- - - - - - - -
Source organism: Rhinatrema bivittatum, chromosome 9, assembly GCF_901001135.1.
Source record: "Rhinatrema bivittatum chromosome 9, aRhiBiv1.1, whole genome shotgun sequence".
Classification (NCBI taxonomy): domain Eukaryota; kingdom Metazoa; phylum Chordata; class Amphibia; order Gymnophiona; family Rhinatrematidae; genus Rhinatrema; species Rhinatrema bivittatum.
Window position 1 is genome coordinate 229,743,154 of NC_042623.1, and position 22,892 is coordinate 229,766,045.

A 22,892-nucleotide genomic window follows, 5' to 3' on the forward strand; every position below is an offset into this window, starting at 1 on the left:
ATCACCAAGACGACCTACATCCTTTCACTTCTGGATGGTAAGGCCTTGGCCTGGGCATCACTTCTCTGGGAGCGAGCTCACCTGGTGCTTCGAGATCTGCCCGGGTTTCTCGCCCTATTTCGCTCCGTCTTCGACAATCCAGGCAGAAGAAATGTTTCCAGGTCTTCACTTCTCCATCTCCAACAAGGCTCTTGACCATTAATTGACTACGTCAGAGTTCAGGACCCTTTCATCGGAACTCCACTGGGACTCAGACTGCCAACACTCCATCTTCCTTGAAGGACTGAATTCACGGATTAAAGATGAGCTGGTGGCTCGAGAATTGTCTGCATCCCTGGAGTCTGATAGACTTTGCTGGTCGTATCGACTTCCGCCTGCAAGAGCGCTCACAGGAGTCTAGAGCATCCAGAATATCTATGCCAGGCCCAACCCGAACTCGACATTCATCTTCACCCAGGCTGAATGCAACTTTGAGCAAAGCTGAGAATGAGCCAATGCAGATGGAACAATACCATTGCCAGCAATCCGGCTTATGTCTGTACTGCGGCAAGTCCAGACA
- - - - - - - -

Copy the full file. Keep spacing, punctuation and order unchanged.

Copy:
Source organism: Rhinatrema bivittatum, chromosome 9, assembly GCF_901001135.1.
Source record: "Rhinatrema bivittatum chromosome 9, aRhiBiv1.1, whole genome shotgun sequence".
Classification (NCBI taxonomy): domain Eukaryota; kingdom Metazoa; phylum Chordata; class Amphibia; order Gymnophiona; family Rhinatrematidae; genus Rhinatrema; species Rhinatrema bivittatum.
Window position 1 is genome coordinate 229,743,154 of NC_042623.1, and position 22,892 is coordinate 229,766,045.

A 22,892-nucleotide genomic window follows, 5' to 3' on the forward strand; every position below is an offset into this window, starting at 1 on the left:
ATCACCAAGACGACCTACATCCTTTCACTTCTGGATGGTAAGGCCTTGGCCTGGGCATCACTTCTCTGGGAGCGAGCTCACCTGGTGCTTCGAGATCTGCCCGGGTTTCTCGCCCTATTTCGCTCCGTCTTCGACAATCCAGGCAGAAGAAATGTTTCCAGGTCTTCACTTCTCCATCTCCAACAAGGCTCTTGACCATTAATTGACTACGTCAGAGTTCAGGACCCTTTCATCGGAACTCCACTGGGACTCAGACTGCCAACACTCCATCTTCCTTGAAGGACTGAATTCACGGATTAAAGATGAGCTGGTGGCTCGAGAATTGTCTGCATCCCTGGAGTCTGATAGACTTTGCTGGTCGTATCGACTTCCGCCTGCAAGAGCGCTCACAGGAGTCTAGAGCATCCAGAATATCTATGCCAGGCCCAACCCGAACTCGACATTCATCTTCACCCAGGCTGAATGCAACTTTGAGCAAAGCTGAGAATGAGCCAATGCAGATGGAACAATACCATTGCCAGCAATCCGGCTTATGTCTGTACTGCGGCAAGTCCAGACA